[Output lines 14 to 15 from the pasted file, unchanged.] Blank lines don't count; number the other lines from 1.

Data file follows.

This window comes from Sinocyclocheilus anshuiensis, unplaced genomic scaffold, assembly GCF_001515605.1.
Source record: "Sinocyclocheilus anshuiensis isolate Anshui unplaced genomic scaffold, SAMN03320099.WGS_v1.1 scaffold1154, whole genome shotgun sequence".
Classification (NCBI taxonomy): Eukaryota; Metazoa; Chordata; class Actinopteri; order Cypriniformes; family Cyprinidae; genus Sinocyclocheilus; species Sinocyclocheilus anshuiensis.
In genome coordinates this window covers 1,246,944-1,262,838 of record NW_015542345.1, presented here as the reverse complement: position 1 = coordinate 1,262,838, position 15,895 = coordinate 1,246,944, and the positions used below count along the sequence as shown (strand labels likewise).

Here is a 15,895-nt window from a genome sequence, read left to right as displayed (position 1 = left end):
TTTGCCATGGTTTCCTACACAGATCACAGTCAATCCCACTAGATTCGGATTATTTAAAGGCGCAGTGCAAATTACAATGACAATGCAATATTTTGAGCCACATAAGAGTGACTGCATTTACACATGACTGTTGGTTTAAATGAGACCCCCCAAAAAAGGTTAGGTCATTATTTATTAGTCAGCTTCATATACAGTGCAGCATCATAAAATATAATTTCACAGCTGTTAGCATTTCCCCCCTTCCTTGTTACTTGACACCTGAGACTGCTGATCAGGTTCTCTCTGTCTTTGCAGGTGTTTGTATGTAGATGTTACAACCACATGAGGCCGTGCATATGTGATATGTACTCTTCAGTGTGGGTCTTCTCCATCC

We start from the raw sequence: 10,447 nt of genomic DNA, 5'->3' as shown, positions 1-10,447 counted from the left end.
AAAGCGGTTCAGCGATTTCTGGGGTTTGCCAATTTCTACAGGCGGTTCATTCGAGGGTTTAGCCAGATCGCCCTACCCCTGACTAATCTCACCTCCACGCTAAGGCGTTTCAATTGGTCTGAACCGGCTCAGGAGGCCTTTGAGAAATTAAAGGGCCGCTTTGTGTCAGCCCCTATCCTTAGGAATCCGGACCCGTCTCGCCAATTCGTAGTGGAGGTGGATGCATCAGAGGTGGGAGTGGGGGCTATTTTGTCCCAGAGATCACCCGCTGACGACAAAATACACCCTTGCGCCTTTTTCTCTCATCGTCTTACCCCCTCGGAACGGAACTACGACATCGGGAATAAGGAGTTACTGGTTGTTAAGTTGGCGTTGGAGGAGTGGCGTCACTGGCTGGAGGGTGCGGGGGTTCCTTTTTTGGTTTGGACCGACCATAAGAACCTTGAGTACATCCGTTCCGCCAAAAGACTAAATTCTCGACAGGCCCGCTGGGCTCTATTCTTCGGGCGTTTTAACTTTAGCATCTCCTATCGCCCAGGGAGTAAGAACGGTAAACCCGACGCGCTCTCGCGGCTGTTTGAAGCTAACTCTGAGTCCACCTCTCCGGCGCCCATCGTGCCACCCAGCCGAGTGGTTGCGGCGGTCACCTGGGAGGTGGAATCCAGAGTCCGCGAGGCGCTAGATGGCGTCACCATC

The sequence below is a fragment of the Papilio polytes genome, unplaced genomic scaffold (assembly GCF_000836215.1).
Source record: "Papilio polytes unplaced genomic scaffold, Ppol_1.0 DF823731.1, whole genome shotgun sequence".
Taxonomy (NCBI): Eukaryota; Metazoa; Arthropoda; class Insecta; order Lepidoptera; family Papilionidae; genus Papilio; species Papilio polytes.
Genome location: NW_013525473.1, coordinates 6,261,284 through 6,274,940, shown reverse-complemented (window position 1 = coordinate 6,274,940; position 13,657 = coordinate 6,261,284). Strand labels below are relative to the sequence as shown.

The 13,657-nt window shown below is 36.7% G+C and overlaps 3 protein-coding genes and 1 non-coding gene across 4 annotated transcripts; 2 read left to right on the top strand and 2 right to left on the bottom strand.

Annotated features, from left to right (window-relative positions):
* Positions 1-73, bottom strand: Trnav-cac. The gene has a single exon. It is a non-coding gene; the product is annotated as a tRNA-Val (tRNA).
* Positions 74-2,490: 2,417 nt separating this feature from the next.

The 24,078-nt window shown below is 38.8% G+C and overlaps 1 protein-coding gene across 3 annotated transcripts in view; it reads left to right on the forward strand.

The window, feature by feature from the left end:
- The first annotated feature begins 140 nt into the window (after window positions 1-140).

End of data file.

Annotated features, from left to right (window-relative positions):
* Positions 1-73, bottom strand: Trnav-cac. The gene has a single exon. It is a non-coding gene; the product is annotated as a tRNA-Val (tRNA).